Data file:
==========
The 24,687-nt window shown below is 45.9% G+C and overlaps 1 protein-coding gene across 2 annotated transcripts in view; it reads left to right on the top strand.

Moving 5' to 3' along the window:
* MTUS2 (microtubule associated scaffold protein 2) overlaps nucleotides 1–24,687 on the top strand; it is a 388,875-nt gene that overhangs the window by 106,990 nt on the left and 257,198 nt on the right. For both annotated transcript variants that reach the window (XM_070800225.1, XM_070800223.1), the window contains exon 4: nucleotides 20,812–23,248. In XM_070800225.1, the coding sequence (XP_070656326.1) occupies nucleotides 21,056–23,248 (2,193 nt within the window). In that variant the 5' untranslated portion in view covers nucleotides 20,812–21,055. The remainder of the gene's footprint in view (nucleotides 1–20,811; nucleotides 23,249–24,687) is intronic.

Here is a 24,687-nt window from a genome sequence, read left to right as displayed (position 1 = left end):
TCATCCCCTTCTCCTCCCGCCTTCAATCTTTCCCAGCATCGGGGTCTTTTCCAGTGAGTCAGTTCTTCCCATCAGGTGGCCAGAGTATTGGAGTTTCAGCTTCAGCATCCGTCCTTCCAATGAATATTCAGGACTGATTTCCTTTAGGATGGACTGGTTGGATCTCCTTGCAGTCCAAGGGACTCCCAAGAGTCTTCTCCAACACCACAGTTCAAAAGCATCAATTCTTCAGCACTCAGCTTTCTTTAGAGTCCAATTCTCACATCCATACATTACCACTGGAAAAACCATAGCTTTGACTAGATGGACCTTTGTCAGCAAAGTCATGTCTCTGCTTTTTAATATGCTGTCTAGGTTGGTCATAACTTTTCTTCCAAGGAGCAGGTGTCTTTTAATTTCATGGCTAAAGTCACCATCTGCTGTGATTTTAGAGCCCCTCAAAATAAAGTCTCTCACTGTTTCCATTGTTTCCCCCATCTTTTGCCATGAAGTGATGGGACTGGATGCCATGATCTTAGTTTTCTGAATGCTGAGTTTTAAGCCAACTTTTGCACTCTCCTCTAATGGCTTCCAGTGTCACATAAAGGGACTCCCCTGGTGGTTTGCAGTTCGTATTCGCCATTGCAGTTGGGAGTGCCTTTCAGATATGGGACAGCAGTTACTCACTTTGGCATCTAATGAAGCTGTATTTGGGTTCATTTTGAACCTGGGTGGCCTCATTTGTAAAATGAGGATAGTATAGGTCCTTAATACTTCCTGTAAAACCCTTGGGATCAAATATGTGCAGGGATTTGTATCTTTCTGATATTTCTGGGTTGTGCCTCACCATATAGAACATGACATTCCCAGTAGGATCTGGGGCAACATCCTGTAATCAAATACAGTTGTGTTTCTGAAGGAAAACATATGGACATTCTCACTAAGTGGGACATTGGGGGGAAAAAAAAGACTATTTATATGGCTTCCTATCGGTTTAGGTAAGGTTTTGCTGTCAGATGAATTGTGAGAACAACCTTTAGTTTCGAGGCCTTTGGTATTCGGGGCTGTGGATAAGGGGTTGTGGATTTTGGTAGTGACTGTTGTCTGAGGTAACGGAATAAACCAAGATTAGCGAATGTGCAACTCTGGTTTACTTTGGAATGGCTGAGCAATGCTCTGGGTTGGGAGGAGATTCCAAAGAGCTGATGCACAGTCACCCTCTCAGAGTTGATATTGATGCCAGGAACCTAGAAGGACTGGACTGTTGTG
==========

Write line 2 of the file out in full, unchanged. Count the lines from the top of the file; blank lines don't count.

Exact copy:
Moving 5' to 3' along the window: